More Collaborations...

November 01, 2019

There have been many great artistic collaborations over the years, Lennon and McCartney, Rogers and Astaire, Laurel and Hardy etc. etc. where both artists brought something extra to the mix.  Famously Ginger Rogers commented on her pairing with the magical Fred Astaire,’ I did all he did, but backwards and in high heels’.  Apocryphal or not, it’s a good story and it got me thinking of the collaborations I have taken part in over the last twenty years.


Last month I wrote about working with Dortmund poet Thorsten Trelenberg, but I realised I could go even further back to look at just how many times I’ve worked with other poets or visual artists.


So I worked with the brilliant poet and performer Char March twenty years ago, and we produced a book of some of our performance pieces, ‘Deadly Sensitive’.  After that it’s a roll-call of artists and photographers, Kevin Hickson, Murat Oskasim, Casey Orr and many others who brought something to my words while hopefully my poetry gave an extra dimension to their wonderful images.  And then my most recent poetic work-mate was Matthew Hedley Stoppard in our collection ‘Cinema Stories’ [Valley Press 2015].  It was a joy to work with another poet on a shared enthusiasm, the old suburban cinemas in Leeds, and a lovely antidote to the usually solitary activity of writing.


Just recently me and my old pal, writer and photographer Bob McBurney, got to talking about a project we might embark on, showing the Leeds we have both known for many years in a book of images and writing.  It’s Bob’s terrific photograph of the Black Prince in City Square that recently accompanied September’s Poem of the Month. 


What an exciting idea! 


Watch this space, as someone unafraid of clichés might say.


October 03, 2019

I have been involved with a lovely project these last few months celebrating fifty years of the twinning of the German city of Dortmund and Leeds.  The demon-organiser Peter Spafford who presents arts programmes [amongst many other ventures] at the iconic Chapel FM teamed up ten Leeds writers and ten of their Dortmund counterparts to share their writings and with the help of translators to turn them into poems and pieces in the ‘other’ language.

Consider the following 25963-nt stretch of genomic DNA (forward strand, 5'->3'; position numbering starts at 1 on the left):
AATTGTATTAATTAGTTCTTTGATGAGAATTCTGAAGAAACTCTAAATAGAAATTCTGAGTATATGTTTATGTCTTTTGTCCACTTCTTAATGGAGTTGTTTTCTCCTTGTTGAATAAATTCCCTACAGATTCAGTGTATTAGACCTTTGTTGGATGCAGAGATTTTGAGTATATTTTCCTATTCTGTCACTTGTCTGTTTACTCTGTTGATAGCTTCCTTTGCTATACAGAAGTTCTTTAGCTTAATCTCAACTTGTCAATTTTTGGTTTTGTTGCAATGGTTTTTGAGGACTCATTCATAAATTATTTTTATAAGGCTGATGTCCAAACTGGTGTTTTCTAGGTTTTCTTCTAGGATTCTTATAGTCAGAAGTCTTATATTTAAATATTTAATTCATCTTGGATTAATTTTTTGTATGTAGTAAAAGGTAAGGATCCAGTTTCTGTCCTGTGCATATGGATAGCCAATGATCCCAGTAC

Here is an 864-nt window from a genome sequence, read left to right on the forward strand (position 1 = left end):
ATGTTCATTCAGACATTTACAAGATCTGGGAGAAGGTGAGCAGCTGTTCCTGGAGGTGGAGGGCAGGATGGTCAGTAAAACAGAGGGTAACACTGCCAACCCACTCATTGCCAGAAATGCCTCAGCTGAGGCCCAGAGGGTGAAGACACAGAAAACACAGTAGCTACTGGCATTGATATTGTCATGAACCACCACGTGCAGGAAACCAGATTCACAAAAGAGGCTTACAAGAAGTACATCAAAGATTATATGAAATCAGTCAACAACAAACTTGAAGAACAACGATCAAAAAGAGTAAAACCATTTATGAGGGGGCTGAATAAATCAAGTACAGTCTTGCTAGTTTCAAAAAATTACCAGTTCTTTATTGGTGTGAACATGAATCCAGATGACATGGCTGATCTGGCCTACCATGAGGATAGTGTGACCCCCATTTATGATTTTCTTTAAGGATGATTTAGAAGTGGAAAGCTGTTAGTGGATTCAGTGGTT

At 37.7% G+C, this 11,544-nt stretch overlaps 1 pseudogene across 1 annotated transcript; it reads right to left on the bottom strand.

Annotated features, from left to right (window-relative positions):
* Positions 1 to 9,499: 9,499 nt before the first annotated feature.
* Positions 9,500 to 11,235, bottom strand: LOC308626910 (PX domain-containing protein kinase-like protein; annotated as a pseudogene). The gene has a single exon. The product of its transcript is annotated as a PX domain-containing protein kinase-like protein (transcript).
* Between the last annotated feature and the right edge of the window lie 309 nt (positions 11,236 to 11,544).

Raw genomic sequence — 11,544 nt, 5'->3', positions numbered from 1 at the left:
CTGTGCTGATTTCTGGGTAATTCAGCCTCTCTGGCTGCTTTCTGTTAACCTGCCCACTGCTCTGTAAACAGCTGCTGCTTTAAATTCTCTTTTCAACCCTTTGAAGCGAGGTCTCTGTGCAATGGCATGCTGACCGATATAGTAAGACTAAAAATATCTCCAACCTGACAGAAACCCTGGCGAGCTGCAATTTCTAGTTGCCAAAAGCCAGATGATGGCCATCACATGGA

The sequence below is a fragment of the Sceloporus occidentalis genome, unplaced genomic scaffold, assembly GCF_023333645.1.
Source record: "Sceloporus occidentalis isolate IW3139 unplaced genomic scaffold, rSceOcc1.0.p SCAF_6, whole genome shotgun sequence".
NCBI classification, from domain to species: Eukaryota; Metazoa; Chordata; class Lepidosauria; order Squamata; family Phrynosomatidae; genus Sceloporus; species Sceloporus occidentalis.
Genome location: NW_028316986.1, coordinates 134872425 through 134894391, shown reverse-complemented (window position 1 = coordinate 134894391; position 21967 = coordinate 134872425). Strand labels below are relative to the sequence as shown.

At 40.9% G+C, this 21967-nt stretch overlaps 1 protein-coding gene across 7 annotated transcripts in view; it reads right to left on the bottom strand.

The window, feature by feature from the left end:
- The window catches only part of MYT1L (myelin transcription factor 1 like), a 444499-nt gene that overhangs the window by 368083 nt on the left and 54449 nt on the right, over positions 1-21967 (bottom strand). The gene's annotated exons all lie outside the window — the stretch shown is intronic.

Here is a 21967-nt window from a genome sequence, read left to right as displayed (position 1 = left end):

My poet was the irrepressible Thorsten Trelenburg, my translator Oliver Lawrie, a student of German [and diplomatic tact] at the University of Leeds.

The theme we were working with was ‘neighbourhood’ and it was immediately fascinating to see how Thorsten and I interpreted this idea.  For Thorsten it clearly had European dimensions in the light of the current situation. For me already embarked on poetry celebrating the city I’ve lived in for nearly fifty years, it was much more an exploration of the neighbourhoods of urban life.  To add to the challenge I tend these days to write exclusively in the Shakespearean sonnet form which to put it mildly might offer quite a challenge to the translator who wants to convey the flavour of the original form as well as the words.

The next month or so saw us exchanging writings and then working on our versions of our partner’s poems.  Oliver was my continuing support here, able to give advice on tone and intention in Thorsten’s very amusing pieces, and helping me get it closer to the original poems.

Then this Wednesday I appeared in the first of two programmes celebrating our collaborations.  Peter Spafford held the whole thing together with immense skill and charm in the face of some technological meltdowns and I sat open-mouthed at the power of the poetry and the skill of the translators.